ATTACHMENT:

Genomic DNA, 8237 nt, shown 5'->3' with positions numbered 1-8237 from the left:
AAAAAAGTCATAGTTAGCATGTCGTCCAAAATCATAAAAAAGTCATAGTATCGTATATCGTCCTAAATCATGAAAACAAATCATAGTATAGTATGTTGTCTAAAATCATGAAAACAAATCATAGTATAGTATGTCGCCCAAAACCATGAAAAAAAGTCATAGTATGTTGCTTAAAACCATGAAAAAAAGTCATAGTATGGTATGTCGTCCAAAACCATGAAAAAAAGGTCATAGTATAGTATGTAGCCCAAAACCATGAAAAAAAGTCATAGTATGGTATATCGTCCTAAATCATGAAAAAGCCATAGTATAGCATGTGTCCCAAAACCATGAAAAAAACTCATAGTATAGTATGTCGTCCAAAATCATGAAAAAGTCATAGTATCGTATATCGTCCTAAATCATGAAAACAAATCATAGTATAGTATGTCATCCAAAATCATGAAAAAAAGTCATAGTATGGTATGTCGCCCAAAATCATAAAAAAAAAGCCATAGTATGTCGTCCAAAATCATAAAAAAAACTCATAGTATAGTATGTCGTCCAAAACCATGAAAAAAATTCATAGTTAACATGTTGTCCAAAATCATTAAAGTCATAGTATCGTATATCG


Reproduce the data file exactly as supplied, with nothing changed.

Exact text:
Genomic DNA, 8237 nt, shown 5'->3' with positions numbered 1-8237 from the left:
AAAAAAGTCATAGTTAGCATGTCGTCCAAAATCATAAAAAAGTCATAGTATCGTATATCGTCCTAAATCATGAAAACAAATCATAGTATAGTATGTTGTCTAAAATCATGAAAACAAATCATAGTATAGTATGTCGCCCAAAACCATGAAAAAAAGTCATAGTATGTTGCTTAAAACCATGAAAAAAAGTCATAGTATGGTATGTCGTCCAAAACCATGAAAAAAAGGTCATAGTATAGTATGTAGCCCAAAACCATGAAAAAAAGTCATAGTATGGTATATCGTCCTAAATCATGAAAAAGCCATAGTATAGCATGTGTCCCAAAACCATGAAAAAAACTCATAGTATAGTATGTCGTCCAAAATCATGAAAAAGTCATAGTATCGTATATCGTCCTAAATCATGAAAACAAATCATAGTATAGTATGTCATCCAAAATCATGAAAAAAAGTCATAGTATGGTATGTCGCCCAAAATCATAAAAAAAAAGCCATAGTATGTCGTCCAAAATCATAAAAAAAACTCATAGTATAGTATGTCGTCCAAAACCATGAAAAAAATTCATAGTTAACATGTTGTCCAAAATCATTAAAGTCATAGTATCGTATATCG